Hassan II (Imam)

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Not to be confused with Hassan II of Morocco.

Ḥasan ʿAlā Dhikrihi's Salām[1] (Persian/Arabic: حسن على ذكره السلام) or Hassan II was the leader of the Assassins of Nizari Ismaili state from 1162 until 1166. From his capital of Alamut he ruled parts of Persia and Syria. His chief subordinate in Syria was Rashid ad-Din Sinan, the Old Man of the Mountain.[2]

Biography[edit]

In 1164 Hassan, leading the Nizari sect of Ismaili Islam, proclaimed the Qiyamat, the abrogation of Sharia law. This violation of Islamic custom scandalized Sunnis and orthodox Shias, who retaliated with violence against Hassan's followers.[3]

Declaration of the qiyama[edit]

Only two years after his accession, the Imām Hasan ‘ala dhikri al-salam, apparently conducted a ceremony known as qiyama (resurrection) at the grounds of the Alamut Castle, whereby the Imām would once again become visible to his community of followers in and outside of the Nizārī Ismā'īlī state; while alive Hassan said he spoke on behalf of the Imām.[4] Given Juwayni's polemical aims, and the fact that he burned the Ismā'īlī libraries which may have offered much more reliable testimony about the history, scholars have been dubious about his narrative but are forced to rely on it given the absence of alternative sources. Fortunately, descriptions of this event are also preserved in Rashid al-Din’s narrative and recounted in the Haft Bab-i Abi Ishaq, an Ismaili book of the 15th century AD. However, these are either based on Juwayni, or don't go into great detail.[5]:149 No contemporary Ismaili account of the events has survived, and it is likely that scholars will never know the exact details of this time.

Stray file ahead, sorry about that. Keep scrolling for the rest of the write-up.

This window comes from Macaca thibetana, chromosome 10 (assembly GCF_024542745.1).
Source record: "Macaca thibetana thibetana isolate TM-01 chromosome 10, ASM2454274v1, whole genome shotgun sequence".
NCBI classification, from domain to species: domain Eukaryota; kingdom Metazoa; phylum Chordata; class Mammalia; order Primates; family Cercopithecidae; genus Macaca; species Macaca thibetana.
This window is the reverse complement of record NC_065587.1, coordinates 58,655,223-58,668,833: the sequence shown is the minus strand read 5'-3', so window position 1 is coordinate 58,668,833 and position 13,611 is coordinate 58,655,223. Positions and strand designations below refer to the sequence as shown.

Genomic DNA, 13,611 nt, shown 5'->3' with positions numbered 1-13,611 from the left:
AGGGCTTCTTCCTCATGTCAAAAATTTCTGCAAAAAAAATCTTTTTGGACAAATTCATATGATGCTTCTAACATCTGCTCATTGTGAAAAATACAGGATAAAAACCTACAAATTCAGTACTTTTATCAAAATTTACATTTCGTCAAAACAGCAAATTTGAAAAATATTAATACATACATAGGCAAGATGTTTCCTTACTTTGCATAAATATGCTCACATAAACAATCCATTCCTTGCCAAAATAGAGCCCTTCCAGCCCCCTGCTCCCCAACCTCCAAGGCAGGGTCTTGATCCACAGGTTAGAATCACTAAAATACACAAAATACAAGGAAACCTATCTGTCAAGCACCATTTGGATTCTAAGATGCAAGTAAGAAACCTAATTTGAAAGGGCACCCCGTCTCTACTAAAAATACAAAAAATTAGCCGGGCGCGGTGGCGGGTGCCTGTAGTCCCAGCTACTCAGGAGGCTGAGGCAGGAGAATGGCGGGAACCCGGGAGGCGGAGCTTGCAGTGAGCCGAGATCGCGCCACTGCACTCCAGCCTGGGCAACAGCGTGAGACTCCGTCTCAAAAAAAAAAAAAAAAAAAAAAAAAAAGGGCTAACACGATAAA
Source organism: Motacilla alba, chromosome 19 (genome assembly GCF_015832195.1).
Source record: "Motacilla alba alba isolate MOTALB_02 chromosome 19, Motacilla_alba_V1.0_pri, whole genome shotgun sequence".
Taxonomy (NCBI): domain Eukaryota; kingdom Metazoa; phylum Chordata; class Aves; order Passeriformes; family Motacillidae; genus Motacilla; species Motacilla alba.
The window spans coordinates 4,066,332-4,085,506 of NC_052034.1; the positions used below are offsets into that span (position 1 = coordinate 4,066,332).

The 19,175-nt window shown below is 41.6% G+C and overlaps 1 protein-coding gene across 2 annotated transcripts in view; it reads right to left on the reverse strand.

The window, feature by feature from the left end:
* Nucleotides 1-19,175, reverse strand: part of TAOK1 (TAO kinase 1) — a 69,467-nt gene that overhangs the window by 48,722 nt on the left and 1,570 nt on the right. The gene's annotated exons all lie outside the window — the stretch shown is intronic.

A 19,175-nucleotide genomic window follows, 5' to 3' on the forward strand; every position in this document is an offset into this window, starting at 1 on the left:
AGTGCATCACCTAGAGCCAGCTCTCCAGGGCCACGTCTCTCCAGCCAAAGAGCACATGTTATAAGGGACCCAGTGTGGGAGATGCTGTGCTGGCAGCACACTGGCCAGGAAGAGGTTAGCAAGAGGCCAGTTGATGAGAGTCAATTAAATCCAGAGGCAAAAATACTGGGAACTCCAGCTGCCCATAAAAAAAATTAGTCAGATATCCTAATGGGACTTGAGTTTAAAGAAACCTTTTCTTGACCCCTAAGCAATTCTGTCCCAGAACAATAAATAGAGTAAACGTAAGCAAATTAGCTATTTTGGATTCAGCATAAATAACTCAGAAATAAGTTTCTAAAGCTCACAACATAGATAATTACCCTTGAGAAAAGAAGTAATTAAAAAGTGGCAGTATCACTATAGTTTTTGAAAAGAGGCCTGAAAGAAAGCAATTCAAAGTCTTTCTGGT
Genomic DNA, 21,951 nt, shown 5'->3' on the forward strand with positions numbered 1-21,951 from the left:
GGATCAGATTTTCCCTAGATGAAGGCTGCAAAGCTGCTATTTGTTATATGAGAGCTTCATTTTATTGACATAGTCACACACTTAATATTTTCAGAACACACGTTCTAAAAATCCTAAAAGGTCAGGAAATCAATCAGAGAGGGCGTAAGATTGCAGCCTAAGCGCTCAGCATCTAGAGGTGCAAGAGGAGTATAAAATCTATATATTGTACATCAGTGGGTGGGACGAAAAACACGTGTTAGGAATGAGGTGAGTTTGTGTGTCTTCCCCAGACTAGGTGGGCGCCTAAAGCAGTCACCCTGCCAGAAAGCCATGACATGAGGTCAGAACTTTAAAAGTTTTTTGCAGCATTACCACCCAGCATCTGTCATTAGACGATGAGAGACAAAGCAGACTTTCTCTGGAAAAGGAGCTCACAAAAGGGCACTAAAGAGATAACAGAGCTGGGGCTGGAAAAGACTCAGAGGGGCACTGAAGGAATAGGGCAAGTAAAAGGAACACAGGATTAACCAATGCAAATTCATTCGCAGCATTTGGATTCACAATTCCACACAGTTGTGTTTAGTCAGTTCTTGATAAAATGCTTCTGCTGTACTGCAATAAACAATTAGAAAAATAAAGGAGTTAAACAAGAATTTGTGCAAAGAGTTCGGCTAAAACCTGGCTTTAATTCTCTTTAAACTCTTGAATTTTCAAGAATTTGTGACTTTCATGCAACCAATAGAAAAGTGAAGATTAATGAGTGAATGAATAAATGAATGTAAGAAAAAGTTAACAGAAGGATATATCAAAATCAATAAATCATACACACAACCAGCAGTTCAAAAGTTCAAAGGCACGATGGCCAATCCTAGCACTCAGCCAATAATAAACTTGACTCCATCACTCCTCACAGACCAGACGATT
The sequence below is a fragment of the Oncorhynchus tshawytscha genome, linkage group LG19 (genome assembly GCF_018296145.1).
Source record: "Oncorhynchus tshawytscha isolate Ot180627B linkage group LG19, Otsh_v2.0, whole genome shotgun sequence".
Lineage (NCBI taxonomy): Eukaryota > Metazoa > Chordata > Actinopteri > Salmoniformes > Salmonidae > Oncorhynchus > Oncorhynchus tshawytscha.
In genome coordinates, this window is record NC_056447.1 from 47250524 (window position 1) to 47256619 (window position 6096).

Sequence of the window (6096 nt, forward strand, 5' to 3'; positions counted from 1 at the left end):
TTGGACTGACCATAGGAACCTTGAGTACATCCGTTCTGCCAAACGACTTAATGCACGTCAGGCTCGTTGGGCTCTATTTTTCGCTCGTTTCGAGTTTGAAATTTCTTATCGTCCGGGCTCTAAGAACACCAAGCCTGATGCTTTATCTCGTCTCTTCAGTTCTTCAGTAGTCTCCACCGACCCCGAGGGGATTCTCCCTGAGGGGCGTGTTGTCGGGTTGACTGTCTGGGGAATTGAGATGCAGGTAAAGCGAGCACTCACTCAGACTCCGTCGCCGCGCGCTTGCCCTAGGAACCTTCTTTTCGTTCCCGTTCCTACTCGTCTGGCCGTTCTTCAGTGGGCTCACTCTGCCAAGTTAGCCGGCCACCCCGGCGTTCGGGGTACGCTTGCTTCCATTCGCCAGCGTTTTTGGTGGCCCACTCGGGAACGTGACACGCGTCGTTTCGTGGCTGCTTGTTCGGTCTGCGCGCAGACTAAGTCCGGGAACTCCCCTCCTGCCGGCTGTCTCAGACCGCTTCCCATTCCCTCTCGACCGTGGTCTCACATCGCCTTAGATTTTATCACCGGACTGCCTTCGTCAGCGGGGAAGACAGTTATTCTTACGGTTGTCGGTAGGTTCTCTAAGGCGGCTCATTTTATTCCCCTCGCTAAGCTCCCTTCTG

Death[edit]

The Imām Hasan ‘ala dhikrihi al-salam died a violent death[4] in 1166, only a year and a half after the declaration of the qiyama. According to Juwayni, he was stabbed in the Ismaili castle of Lambasar by his brother in law, Hasan Namwar. He was succeeded by his son Imām Nūr al-Dīn Muhammad who abandoned Hassan's schemes of world revolution.[3]

See also[edit]

References[edit]

  1. ^ Also transliterated as Ḥasan ʿAlā Zikrihi's Salām, Ḥasan ʿAlā Dhikrihi al-Salām and Ḥasan ʿAlā Dhikrihi as-Salām.
  2. ^ Slack, Corliss K. (2009). The A to Z of the Crusades. Scarecrow Press. p. 34. ISBN 9780810863316. 
  3. ^ a b Hamilton, Bernard (2005). The Leper King and His Heirs: Baldwin IV and the Crusader Kingdom of Jerusalem. Cambridge University Press. p. 72. ISBN 9780521017473. 
  4. ^ a b Wilson, Peter Lamborn (1993). Sacred Drift: Essays on the Margins of Islam. City Lights Books. pp. 63–64. ISBN 9780872862753. 
  5. ^ Hodgson, Marshall G.S. (2005). The Secret Order of Assassins: The Struggle of the Early Nizārī Ismā'īlīs Against the Islamic World. Philadelphia: University of Pennsylvania Press. ISBN 9780812219166. 

External links[edit]

Succession[edit]

Hassan II (Imam)
of the Ahl al-Bayt
Clan of the Banu Quraish
Born: 1142/1145 C.E Died: 1166 C.E.
Regnal titles
Preceded by
Muḥammad ibn Kiya Buzurg Ummid
(3rd Nizārī Ismā'īlī Da'i at Alamut)
4th Ruler of Nizārī Ismā'īlī state
and Commander of Alamut Castle

1164–1166
Succeeded by
Nūr al-Dīn Muḥammad II
(‘A'lā Muḥammad)
Shia Islam titles
Preceded by
Al-Qāhir ibn Al-Muḥammad
(Hassan I - 3rd concealed imām)
Ḥasan ʿAlā Dhikrihi's Salām
23rd Imām of Nizārī Ismā'īlīs

1164–1166
Succeeded by
Nūru-d-Dīn Muḥammad II
(‘A'lā Muḥammad)